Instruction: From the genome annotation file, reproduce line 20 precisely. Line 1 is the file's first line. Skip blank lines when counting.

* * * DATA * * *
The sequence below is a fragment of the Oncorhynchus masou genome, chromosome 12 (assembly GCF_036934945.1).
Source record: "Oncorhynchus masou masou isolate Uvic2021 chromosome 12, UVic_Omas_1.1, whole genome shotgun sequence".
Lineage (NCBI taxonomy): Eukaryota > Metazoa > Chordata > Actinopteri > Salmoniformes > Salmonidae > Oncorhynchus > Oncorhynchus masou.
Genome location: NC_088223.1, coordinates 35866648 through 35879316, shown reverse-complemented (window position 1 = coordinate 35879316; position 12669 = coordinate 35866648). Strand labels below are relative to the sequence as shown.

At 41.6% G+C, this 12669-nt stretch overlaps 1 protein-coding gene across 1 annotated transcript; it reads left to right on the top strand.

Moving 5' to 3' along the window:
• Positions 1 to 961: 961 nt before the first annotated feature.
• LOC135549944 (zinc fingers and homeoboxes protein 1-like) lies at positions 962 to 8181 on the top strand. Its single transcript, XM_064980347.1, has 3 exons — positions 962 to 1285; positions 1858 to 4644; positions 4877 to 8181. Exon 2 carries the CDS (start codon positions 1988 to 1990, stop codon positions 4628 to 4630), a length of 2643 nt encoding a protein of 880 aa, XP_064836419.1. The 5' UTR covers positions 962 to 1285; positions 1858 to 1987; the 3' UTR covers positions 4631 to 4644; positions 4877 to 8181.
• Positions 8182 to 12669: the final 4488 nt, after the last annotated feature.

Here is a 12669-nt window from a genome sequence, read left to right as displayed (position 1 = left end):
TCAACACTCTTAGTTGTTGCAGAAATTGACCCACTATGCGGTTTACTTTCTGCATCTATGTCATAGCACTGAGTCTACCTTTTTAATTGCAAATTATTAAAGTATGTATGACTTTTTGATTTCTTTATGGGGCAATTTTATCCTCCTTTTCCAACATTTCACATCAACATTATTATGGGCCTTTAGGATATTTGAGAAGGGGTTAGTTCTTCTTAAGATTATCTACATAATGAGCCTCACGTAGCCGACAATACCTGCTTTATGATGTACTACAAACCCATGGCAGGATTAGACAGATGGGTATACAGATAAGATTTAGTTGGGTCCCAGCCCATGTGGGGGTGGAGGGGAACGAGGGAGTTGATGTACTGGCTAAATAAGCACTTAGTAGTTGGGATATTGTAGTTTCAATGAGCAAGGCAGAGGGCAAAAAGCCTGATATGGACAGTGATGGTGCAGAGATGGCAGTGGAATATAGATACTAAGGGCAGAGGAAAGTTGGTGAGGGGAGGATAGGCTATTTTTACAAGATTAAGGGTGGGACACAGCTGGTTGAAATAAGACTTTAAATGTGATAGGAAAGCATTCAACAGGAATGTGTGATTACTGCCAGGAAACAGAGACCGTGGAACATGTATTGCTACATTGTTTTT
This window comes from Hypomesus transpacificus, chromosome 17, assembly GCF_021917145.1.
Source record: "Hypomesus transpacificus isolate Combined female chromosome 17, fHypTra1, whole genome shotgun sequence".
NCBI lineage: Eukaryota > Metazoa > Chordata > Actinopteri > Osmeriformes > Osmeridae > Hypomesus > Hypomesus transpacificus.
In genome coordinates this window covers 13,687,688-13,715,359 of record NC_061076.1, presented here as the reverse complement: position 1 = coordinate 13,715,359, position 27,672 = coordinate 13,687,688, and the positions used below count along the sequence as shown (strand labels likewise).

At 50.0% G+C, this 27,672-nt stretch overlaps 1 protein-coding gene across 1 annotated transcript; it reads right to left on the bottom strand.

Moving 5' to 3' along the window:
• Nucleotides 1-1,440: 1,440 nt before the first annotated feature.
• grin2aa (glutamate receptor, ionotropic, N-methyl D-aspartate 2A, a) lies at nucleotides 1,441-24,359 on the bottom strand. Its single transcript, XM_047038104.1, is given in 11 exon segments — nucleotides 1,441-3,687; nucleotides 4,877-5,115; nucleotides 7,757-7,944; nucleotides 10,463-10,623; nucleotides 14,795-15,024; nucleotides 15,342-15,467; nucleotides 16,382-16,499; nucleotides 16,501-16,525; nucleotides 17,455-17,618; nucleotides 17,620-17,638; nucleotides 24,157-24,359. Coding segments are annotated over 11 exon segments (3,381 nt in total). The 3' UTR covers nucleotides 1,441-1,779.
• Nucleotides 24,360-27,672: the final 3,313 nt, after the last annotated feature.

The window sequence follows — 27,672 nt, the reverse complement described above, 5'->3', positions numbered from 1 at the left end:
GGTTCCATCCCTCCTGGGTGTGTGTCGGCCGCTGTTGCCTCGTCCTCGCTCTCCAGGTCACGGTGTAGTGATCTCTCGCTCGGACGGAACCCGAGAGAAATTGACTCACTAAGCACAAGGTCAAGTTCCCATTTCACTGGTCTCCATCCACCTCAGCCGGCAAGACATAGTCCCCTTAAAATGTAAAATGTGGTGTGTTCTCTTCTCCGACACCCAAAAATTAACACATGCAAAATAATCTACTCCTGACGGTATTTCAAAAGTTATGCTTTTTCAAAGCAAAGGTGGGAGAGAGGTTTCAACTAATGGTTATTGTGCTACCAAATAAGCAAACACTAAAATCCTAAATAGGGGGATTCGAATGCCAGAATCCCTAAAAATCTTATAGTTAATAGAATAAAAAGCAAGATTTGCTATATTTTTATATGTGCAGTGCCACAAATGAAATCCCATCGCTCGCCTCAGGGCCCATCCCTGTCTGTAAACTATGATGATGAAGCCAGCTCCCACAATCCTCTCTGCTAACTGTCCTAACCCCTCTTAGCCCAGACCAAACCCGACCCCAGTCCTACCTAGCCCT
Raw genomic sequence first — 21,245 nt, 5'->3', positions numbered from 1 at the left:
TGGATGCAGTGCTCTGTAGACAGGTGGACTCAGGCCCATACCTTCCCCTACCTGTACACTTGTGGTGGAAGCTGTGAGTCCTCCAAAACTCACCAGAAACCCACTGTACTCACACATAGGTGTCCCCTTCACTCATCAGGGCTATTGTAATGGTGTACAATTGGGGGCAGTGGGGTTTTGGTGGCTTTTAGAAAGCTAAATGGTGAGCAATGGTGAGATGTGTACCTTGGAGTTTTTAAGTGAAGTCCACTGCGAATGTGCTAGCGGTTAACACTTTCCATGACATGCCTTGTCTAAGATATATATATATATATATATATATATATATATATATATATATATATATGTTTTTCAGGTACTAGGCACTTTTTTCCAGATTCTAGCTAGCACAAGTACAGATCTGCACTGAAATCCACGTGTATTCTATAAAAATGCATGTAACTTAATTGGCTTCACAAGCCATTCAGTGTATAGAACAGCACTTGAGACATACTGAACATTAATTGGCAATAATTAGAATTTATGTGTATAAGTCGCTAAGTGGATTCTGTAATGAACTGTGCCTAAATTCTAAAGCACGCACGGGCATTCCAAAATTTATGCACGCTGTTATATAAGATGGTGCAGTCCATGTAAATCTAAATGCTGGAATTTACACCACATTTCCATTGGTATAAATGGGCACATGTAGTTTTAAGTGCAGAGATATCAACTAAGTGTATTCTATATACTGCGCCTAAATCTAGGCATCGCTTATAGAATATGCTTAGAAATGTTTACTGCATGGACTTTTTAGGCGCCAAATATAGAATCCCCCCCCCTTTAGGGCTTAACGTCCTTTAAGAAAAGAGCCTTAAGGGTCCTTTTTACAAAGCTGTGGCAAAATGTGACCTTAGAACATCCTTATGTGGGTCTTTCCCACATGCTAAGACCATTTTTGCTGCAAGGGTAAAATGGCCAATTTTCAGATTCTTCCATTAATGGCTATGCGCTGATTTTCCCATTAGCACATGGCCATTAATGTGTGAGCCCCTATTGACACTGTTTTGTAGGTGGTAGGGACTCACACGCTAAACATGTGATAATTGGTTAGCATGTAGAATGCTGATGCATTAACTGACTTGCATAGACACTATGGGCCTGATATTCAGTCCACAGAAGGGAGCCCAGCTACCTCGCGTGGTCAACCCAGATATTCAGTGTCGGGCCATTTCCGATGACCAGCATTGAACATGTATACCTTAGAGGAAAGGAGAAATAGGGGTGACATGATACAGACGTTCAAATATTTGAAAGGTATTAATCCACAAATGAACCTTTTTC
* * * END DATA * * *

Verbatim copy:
• Nucleotides 24,360-27,672: the final 3,313 nt, after the last annotated feature.